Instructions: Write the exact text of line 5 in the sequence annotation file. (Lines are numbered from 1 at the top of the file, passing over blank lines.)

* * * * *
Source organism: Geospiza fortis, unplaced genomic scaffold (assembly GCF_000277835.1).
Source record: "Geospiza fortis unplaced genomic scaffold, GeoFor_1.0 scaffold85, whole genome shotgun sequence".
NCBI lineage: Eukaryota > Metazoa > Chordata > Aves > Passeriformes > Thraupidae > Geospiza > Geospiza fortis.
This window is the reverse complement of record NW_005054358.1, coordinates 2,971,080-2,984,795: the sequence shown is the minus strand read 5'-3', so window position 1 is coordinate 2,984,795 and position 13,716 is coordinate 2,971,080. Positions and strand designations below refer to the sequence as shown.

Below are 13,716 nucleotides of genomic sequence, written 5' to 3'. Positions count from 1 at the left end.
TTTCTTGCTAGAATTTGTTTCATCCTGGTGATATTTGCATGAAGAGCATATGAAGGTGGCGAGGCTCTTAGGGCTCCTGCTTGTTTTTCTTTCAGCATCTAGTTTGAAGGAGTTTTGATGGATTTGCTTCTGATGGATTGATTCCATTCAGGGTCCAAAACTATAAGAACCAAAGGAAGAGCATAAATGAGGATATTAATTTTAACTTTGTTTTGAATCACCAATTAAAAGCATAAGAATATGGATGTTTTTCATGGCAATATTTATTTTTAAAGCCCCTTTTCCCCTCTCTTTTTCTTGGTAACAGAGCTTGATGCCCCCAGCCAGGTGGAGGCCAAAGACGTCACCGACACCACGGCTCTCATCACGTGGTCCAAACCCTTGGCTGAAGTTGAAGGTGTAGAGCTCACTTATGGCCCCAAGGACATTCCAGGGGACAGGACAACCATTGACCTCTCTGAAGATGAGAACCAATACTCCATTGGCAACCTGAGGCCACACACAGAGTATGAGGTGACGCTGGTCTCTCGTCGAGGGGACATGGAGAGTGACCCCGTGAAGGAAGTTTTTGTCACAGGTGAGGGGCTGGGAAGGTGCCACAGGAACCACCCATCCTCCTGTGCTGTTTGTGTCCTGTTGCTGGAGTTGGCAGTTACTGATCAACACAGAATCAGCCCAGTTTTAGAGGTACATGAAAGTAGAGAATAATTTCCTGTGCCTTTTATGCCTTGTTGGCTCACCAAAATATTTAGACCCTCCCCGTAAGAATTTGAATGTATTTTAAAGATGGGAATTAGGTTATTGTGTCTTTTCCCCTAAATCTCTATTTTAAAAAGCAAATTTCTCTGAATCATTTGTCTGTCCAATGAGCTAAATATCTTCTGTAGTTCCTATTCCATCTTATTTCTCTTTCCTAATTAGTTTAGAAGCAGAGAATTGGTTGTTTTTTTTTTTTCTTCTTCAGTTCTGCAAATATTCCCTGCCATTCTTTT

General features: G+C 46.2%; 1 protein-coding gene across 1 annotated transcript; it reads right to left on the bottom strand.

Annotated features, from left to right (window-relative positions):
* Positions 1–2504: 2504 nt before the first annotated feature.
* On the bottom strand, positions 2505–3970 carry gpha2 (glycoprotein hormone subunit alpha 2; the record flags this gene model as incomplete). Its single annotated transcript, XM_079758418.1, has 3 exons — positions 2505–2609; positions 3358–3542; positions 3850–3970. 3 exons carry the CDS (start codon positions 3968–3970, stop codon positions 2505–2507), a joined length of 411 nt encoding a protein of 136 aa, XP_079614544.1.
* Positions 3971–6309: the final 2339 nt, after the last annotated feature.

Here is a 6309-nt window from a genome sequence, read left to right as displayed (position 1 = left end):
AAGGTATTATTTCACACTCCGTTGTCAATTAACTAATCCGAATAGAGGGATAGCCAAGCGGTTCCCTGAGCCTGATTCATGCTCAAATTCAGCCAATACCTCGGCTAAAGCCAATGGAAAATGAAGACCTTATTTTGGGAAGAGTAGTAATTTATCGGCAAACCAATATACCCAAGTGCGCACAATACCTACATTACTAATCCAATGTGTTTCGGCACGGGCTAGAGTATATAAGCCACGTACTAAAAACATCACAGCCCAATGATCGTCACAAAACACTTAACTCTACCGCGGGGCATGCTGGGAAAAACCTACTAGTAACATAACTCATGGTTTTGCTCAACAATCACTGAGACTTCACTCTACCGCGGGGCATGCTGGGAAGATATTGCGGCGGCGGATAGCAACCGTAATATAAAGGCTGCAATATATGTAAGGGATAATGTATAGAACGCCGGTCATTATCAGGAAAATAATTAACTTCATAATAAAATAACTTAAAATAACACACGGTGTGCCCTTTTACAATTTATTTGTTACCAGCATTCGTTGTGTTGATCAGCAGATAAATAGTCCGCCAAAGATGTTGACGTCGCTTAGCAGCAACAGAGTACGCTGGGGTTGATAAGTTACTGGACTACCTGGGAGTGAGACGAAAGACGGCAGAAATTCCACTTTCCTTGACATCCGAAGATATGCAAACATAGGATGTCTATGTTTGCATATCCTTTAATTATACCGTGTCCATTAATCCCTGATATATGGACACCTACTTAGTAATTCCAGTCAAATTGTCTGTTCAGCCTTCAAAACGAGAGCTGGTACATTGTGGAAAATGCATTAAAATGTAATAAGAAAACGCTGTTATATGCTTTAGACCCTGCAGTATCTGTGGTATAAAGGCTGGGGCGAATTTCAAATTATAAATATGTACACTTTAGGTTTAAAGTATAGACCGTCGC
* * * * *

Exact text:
Below are 13,716 nucleotides of genomic sequence, written 5' to 3'. Positions count from 1 at the left end.